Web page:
Dear Writers: Don't Seek High Self-Esteem

Self-esteem advocates tells us that the more self-esteem we have the better adjusted we'll be. I don't agree. 

When I was editing submissions for a devotional blog, I found that self-esteem didn't equate to being well adjusted. Nor did it make a person a better writer.

It actually works against us as writers, in my opinion.

Writers with great self-esteems often refuse to accept edits to their work, or they accept them but refuse to learn from them and refuse to improve their skills. They think they are something they aren't.

"If anyone thinks they are something when they are not, they deceive themselves." Galatians 6:3

I'm not saying that edits aren't hard for all of us to take, and the kindest rejection still stings a bit. 

But I've learned to treasure the input of editors, writing peers, and gifted writers. That's part of having sober judgment of myself.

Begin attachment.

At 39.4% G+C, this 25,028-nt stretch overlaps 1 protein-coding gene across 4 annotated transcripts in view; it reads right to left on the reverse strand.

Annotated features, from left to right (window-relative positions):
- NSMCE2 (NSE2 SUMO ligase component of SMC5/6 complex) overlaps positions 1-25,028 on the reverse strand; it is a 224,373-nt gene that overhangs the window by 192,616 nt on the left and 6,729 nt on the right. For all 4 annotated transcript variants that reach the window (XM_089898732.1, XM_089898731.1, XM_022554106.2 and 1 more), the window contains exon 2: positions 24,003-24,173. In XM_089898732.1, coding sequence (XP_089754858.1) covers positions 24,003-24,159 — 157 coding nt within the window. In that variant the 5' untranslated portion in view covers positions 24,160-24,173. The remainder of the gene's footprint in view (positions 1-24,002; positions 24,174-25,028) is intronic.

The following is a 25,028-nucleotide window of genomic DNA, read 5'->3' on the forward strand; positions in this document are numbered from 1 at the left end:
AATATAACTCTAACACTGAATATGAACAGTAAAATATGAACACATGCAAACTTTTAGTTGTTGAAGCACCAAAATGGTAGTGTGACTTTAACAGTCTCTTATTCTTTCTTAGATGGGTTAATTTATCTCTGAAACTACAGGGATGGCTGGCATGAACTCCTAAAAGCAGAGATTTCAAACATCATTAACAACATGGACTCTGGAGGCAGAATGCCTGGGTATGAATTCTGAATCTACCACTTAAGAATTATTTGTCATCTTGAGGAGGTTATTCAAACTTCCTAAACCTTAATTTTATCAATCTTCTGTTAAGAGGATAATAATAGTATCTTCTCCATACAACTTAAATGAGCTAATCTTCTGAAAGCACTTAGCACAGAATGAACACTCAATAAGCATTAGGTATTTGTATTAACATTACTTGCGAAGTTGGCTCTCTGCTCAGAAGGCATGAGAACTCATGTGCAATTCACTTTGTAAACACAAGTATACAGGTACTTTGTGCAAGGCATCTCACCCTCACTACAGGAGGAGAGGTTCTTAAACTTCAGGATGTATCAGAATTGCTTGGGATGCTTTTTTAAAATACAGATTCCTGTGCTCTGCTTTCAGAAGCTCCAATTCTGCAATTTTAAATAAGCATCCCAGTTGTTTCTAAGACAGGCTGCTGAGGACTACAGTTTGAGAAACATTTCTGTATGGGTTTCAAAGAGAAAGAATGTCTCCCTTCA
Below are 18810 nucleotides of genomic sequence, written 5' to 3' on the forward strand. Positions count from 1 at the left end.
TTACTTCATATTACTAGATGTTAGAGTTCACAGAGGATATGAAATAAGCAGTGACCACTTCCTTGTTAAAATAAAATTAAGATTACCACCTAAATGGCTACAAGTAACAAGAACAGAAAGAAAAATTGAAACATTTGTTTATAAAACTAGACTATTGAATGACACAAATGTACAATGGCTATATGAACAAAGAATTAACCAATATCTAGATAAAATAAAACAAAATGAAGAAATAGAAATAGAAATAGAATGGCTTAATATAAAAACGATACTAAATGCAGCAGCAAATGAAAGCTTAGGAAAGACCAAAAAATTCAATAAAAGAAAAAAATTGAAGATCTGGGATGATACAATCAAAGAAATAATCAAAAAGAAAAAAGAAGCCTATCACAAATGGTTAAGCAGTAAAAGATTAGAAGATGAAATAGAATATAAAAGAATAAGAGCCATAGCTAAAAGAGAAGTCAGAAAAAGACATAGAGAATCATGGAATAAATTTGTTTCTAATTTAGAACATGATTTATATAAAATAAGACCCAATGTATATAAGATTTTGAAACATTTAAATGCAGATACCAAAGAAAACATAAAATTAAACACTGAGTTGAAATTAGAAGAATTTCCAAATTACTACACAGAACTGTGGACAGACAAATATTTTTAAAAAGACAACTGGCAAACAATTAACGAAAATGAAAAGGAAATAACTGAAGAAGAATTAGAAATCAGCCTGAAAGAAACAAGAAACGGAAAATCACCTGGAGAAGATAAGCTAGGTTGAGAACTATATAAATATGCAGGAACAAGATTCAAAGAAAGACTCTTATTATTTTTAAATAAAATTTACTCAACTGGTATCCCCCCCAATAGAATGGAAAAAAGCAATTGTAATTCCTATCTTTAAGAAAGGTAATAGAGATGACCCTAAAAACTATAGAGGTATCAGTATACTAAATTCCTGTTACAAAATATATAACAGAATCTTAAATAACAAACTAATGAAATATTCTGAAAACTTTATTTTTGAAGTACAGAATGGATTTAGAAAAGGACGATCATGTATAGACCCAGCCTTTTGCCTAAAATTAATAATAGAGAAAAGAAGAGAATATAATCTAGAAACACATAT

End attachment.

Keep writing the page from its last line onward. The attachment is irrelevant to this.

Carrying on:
"Do not think of yourself more highly than you ought, but rather think of yourself with sober judgment, in accordance with the faith God has distributed to each of you." Romans 12:3
I love the humility of James Michener, who wrote over 40 books, sold over 75 million copies, won a Pulitzer Prize for his novel "Tales of the South Pacific" and had a dozen of his books made into movies.

Michener said: “I’m not a very good writer, but I’m an excellent rewriter.” 

Michener's humble view of himself helped make him a better writer, and God tells us that a humble view of ourselves makes us better people all-around.

“God opposes the proud but shows favor to the humble."
1 Peter 5:5

For more thoughts and facts about the dangers of high self-esteem, click HERE.

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